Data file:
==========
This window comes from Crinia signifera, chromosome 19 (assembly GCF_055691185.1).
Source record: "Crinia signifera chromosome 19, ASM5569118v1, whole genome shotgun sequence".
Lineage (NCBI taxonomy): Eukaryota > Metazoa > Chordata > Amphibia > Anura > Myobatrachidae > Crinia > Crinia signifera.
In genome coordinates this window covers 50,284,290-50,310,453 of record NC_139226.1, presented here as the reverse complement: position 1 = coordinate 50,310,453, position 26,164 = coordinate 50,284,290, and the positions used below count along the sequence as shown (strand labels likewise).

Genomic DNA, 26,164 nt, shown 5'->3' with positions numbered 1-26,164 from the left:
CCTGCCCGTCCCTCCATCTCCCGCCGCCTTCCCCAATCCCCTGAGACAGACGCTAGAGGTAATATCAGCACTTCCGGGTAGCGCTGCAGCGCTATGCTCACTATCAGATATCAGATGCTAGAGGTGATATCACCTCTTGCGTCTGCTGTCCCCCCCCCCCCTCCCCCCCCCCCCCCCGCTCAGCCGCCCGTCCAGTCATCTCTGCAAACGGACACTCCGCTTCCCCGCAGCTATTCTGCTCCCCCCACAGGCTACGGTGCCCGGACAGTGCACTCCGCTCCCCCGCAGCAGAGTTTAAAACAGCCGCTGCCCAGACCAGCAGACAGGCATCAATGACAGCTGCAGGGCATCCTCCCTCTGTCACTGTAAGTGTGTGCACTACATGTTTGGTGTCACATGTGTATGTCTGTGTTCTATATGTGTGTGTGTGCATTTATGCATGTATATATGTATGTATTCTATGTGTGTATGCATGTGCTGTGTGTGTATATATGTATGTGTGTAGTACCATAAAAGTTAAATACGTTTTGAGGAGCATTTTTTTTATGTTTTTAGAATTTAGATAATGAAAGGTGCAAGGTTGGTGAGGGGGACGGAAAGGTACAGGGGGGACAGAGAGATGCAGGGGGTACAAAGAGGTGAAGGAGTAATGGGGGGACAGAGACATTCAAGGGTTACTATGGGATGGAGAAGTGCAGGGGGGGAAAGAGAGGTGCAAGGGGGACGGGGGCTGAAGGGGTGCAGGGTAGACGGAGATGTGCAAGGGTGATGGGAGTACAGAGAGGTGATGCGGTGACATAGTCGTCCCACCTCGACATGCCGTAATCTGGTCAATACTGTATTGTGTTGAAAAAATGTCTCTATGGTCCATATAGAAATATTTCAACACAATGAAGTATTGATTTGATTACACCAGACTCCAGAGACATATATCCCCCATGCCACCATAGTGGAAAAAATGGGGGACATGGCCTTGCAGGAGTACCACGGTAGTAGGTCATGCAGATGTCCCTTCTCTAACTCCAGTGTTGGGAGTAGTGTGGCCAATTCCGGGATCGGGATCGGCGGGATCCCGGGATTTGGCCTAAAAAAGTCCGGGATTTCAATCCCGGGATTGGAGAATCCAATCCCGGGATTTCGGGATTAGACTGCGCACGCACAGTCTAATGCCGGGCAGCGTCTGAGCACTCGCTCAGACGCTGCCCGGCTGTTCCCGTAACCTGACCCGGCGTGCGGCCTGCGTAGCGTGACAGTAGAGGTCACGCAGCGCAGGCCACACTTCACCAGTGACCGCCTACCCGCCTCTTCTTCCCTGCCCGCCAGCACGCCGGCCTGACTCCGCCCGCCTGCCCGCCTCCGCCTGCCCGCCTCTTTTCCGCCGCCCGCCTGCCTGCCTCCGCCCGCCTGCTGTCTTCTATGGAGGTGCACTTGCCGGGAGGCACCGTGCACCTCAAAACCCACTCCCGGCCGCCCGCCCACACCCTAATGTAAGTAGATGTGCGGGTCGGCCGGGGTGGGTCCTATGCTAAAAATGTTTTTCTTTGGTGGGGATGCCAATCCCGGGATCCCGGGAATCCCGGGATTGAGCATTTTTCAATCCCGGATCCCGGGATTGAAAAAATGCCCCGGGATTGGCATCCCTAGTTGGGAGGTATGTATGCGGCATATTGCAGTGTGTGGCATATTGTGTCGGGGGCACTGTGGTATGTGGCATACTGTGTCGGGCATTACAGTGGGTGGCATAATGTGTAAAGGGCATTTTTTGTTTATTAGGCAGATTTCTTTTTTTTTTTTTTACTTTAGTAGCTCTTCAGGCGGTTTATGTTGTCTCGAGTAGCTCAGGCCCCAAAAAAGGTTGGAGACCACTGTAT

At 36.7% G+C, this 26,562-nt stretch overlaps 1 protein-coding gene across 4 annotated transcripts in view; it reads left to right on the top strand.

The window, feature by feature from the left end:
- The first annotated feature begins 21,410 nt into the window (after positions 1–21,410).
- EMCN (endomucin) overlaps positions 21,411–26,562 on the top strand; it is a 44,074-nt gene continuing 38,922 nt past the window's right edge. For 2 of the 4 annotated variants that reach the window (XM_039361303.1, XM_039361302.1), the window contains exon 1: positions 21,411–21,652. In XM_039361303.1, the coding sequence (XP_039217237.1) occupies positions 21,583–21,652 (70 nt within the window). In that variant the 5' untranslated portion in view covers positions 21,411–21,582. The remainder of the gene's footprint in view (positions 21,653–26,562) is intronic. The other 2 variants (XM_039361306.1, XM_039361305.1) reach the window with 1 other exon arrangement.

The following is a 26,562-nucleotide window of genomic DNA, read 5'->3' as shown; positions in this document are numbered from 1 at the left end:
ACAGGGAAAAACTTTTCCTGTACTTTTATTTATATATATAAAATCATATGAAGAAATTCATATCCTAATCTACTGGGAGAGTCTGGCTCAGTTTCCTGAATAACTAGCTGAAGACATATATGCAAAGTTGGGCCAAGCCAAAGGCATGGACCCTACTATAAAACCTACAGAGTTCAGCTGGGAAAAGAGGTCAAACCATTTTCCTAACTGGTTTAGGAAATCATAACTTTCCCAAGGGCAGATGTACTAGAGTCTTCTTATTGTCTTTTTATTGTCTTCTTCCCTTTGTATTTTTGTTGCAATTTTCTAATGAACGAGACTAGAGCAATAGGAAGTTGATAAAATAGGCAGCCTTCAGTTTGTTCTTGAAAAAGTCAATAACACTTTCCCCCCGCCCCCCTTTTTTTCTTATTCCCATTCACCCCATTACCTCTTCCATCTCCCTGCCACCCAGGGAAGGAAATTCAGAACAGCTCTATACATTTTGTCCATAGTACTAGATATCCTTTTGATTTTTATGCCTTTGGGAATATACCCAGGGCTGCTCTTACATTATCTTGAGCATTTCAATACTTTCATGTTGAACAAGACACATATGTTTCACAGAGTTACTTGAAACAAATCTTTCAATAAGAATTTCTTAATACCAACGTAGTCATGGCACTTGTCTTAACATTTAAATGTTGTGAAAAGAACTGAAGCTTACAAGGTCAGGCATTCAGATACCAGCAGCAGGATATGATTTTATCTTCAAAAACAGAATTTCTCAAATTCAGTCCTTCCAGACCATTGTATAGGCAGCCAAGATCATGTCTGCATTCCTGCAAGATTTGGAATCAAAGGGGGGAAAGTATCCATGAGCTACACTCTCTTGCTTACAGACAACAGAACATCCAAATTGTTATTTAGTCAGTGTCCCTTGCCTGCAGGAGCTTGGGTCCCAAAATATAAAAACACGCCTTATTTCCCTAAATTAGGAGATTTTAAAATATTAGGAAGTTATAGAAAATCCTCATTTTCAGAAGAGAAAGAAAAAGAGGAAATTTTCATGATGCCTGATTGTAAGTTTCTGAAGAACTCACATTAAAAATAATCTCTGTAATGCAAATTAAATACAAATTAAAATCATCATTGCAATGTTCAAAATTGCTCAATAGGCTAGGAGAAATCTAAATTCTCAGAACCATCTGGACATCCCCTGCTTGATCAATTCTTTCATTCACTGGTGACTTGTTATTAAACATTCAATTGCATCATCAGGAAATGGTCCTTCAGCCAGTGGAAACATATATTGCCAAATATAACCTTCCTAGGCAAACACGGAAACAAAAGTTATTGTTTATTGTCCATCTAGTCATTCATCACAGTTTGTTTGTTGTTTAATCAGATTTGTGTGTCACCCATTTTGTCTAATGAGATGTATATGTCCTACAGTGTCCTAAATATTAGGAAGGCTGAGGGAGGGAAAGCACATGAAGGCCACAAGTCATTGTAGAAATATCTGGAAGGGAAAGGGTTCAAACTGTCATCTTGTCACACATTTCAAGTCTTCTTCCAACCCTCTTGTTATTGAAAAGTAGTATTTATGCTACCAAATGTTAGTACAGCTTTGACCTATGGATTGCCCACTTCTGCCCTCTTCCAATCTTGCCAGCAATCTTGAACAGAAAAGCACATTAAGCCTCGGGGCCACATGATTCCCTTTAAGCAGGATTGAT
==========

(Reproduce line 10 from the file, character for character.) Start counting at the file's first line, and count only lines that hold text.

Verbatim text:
- EMCN (endomucin) overlaps positions 21,411–26,562 on the top strand; it is a 44,074-nt gene continuing 38,922 nt past the window's right edge. For 2 of the 4 annotated variants that reach the window (XM_039361303.1, XM_039361302.1), the window contains exon 1: positions 21,411–21,652. In XM_039361303.1, the coding sequence (XP_039217237.1) occupies positions 21,583–21,652 (70 nt within the window). In that variant the 5' untranslated portion in view covers positions 21,411–21,582. The remainder of the gene's footprint in view (positions 21,653–26,562) is intronic. The other 2 variants (XM_039361306.1, XM_039361305.1) reach the window with 1 other exon arrangement.